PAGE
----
Robert Scoble wrote about it more than six months ago, it is still valid today. Building social relationships such as the ones being promoted by the W-List is an example. Attracting targeted traffic from the social bookmarking sites is another. And there are also the new-generation crowdsourcing networks like Mahalo and TechMeme.
I’m not slagging Google — just our reaction to its influence. Take for example what happened this past weekend - more blogs were downgraded in Google PageRank (PR). ProBlogger by Darren Rowse and Copyblogger by Brian Clark, two blogs that have RSS subscriptions in the order of over 43,000 and 33,000 respectively, where downgraded a couple of months ago. Andy Beard drew some inferences on Google's motives in a post back then:
Most people today will be speculating that it is all about paid links, or that it is a massive reshuffle in the PageRank algorithm. Some of the hits were certainly paid link or advertising without nofollow related.
Many of the reputable sources that have received a penalty are part of extensive blog networks, and they have one factor in common. They have massive interlinking between their network sites.
They may also sell links or advertising that passes PageRank on some of their less visible properties, but those properties benefit from the high pagerank sites that link to them, with sitewide links.
And more reasons are given in his post. Google was at it again this past weekend and this blog was downgraded from a PR6 to a PR4. What Google giveth, Google taketh away. As a Google customer, I did not get the memo on why the readjustment. This site has grown organically with what I call sweat equity, one link at a time from relationships built here and at other sites. I accept no advertising and do no pay per post. On the other hand, there are plenty of blogs out there that scrape my content and get favorable Google rankings.
This downgrade affects the blog's rankings that use Google PR, yet it does not affect the quality of what I am writing about for my readers. In fact, it is an encouragement to provide more useful content for those people who really matter to me: you. If you need a bullet list of reasons of why I see the future growth of personal media going elsewhere, here it is (extracted from a post I wrote at Fast Company in October):
- Google is a machine. A very smart machine, but a machine nonetheless.
- We are not machines.
- Google is teaching bloggers (and brand managers) to think like machines, not people.
- Most bloggers have no need for Google insofar as traffic goes. Yes, Google search results will bring some traffic to the PR0-PR6 sites which make up the vast majority of the blogosphere. Whether this traffic is of value to the blogger is another question altogether.
- Pro blogs and conventional commercial sites do need Google. Numbers matter in the sale of advertising and in click revenues. These sort of sites also tend to post frequently on a wide variety of topics, which makes them attractive to Google’s spiders. (I post regularly and on a variety of topics. Then again, Google spiders are not people.)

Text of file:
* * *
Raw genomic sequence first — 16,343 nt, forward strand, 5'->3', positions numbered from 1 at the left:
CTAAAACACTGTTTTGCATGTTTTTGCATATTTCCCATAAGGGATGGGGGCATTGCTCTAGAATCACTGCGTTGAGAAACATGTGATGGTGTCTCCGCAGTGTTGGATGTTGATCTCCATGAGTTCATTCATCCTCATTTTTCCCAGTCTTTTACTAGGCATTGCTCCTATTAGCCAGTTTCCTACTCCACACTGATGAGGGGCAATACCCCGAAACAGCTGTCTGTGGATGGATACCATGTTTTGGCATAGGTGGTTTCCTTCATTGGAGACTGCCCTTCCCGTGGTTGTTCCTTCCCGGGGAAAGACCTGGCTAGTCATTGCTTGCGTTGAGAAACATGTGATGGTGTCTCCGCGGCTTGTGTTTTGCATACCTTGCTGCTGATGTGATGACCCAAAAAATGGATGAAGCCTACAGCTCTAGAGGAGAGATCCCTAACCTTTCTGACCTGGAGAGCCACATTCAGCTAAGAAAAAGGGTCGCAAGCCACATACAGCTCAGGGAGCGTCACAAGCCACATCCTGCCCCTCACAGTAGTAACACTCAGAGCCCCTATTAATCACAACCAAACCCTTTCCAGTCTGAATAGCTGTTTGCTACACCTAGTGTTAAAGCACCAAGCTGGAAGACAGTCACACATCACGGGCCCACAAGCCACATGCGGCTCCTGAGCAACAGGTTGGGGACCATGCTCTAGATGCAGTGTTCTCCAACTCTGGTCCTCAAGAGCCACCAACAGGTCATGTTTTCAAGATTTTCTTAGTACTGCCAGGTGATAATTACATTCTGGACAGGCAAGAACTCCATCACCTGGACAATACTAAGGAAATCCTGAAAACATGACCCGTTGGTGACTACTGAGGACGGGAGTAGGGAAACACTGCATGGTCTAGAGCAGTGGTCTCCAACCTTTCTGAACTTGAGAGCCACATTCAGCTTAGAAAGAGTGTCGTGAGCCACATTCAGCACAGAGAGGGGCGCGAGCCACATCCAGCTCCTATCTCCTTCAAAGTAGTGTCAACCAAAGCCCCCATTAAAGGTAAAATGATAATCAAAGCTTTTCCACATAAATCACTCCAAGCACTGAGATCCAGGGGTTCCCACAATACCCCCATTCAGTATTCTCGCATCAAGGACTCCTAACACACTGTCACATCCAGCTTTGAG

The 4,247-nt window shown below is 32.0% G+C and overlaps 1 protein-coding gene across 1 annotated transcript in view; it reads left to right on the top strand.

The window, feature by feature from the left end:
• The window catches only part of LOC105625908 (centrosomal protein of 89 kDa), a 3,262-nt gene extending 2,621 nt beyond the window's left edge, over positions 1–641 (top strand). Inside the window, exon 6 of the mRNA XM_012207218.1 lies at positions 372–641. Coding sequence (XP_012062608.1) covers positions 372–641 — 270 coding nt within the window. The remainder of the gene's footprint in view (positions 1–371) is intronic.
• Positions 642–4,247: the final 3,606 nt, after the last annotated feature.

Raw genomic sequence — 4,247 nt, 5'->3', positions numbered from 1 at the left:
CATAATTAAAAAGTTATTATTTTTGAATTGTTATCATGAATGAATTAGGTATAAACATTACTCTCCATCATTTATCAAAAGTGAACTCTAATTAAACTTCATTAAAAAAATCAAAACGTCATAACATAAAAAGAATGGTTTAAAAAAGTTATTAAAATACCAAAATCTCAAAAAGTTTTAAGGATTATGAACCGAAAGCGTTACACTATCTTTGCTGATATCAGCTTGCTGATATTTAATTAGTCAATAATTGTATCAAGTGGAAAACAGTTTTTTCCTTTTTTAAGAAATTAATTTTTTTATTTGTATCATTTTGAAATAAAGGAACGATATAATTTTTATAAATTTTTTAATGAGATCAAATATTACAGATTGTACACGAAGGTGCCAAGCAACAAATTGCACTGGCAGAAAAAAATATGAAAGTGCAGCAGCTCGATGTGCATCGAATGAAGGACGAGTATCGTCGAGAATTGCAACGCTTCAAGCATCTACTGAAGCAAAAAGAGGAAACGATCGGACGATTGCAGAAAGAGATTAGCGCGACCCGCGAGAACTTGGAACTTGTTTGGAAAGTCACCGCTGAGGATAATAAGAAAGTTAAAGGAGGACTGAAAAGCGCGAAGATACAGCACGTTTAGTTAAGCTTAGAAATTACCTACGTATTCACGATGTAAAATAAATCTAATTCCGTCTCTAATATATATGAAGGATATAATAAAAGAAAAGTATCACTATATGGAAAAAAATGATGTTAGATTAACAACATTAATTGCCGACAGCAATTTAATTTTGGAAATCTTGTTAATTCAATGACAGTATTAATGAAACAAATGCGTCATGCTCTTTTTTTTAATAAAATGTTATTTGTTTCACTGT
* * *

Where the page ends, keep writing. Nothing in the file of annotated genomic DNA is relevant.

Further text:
- Consider, however, a hypothetical PR4 or PR5 blog. We’ll say its about marketing and social networking. How much traffic will Google really bring them — 200 visitors a day? Probably less.
- Let’s go with 200 Google visitors a day, though I think most bloggers would be delighted with this number. Of this 200 visitors, 30-40% will bounce off the site immediately, not finding what it is they are looking for.
- Up to 50% the remaining 130 or so visitors will look at one page and leave forever.
- Of the 70 or so who are sufficiently engaged to read more than one page, perhaps 2% will actually comment or subscribe a blog’s RSS feed, which is the primary goal of most non-pro bloggers.
- Thank you, Google, for 1.4 quality visitors per day.
We need to think more clearly about the future growth of personal media, and the many ways of getting there. Why? Not only it is dangerous to rely too heavily on any one entity in any one space - competition and options are good for commerce - it is also restricting us to rules set by an organization that bases its value and living on something we do not see behind. It may be entirely different from ours.
We don't know whether Google's approach to innovation is a cause of its success or a product of it - a crucial distinction.
Unless you make money by selling advertising attached to digital goods, you may not be able to learn much from Google.
Google's use of powerful computers to collect and make sense of the operational and customer data flowing through the Internet and other networks provides a window into the future of many industries.
These are quotes from an article by Nick Carr for Strategy+Business on the question of using Google as a model for innovation. His conclusion is also my exhortation for us to think about if we are to spearhead the future growth of personal media. The underpinnings of business success remain fairly stable - work to serve your customers.
Where is that taking us?
UPDATE: See this article on the Google-itization of Facebook - is this a move in the right direction?